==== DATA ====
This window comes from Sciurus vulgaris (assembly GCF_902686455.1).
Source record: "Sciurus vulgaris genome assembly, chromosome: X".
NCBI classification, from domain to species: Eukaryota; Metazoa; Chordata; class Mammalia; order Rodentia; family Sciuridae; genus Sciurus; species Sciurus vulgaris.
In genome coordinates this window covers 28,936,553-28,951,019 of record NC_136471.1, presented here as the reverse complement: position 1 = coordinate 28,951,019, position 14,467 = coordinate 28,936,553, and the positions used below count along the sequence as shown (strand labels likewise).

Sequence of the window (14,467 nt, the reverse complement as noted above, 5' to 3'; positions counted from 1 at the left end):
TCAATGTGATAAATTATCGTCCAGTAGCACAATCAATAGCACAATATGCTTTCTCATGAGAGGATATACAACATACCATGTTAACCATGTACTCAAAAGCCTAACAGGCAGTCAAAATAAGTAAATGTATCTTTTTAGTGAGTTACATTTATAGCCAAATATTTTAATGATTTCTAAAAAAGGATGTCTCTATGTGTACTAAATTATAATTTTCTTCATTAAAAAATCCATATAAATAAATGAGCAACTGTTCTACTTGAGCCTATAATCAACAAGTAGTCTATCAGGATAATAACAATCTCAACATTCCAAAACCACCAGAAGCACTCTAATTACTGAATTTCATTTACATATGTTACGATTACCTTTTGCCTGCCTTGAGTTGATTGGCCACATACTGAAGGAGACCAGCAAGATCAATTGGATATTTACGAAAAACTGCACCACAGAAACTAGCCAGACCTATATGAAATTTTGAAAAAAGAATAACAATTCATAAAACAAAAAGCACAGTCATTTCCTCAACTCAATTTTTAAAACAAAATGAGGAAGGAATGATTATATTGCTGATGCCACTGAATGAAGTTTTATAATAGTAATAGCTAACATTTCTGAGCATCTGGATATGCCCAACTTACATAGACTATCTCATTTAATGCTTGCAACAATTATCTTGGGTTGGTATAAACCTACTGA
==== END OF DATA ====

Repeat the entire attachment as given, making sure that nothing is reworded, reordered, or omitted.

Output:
This window comes from Sciurus vulgaris (assembly GCF_902686455.1).
Source record: "Sciurus vulgaris genome assembly, chromosome: X".
NCBI classification, from domain to species: Eukaryota; Metazoa; Chordata; class Mammalia; order Rodentia; family Sciuridae; genus Sciurus; species Sciurus vulgaris.
In genome coordinates this window covers 28,936,553-28,951,019 of record NC_136471.1, presented here as the reverse complement: position 1 = coordinate 28,951,019, position 14,467 = coordinate 28,936,553, and the positions used below count along the sequence as shown (strand labels likewise).

Sequence of the window (14,467 nt, the reverse complement as noted above, 5' to 3'; positions counted from 1 at the left end):
TCAATGTGATAAATTATCGTCCAGTAGCACAATCAATAGCACAATATGCTTTCTCATGAGAGGATATACAACATACCATGTTAACCATGTACTCAAAAGCCTAACAGGCAGTCAAAATAAGTAAATGTATCTTTTTAGTGAGTTACATTTATAGCCAAATATTTTAATGATTTCTAAAAAAGGATGTCTCTATGTGTACTAAATTATAATTTTCTTCATTAAAAAATCCATATAAATAAATGAGCAACTGTTCTACTTGAGCCTATAATCAACAAGTAGTCTATCAGGATAATAACAATCTCAACATTCCAAAACCACCAGAAGCACTCTAATTACTGAATTTCATTTACATATGTTACGATTACCTTTTGCCTGCCTTGAGTTGATTGGCCACATACTGAAGGAGACCAGCAAGATCAATTGGATATTTACGAAAAACTGCACCACAGAAACTAGCCAGACCTATATGAAATTTTGAAAAAAGAATAACAATTCATAAAACAAAAAGCACAGTCATTTCCTCAACTCAATTTTTAAAACAAAATGAGGAAGGAATGATTATATTGCTGATGCCACTGAATGAAGTTTTATAATAGTAATAGCTAACATTTCTGAGCATCTGGATATGCCCAACTTACATAGACTATCTCATTTAATGCTTGCAACAATTATCTTGGGTTGGTATAAACCTACTGA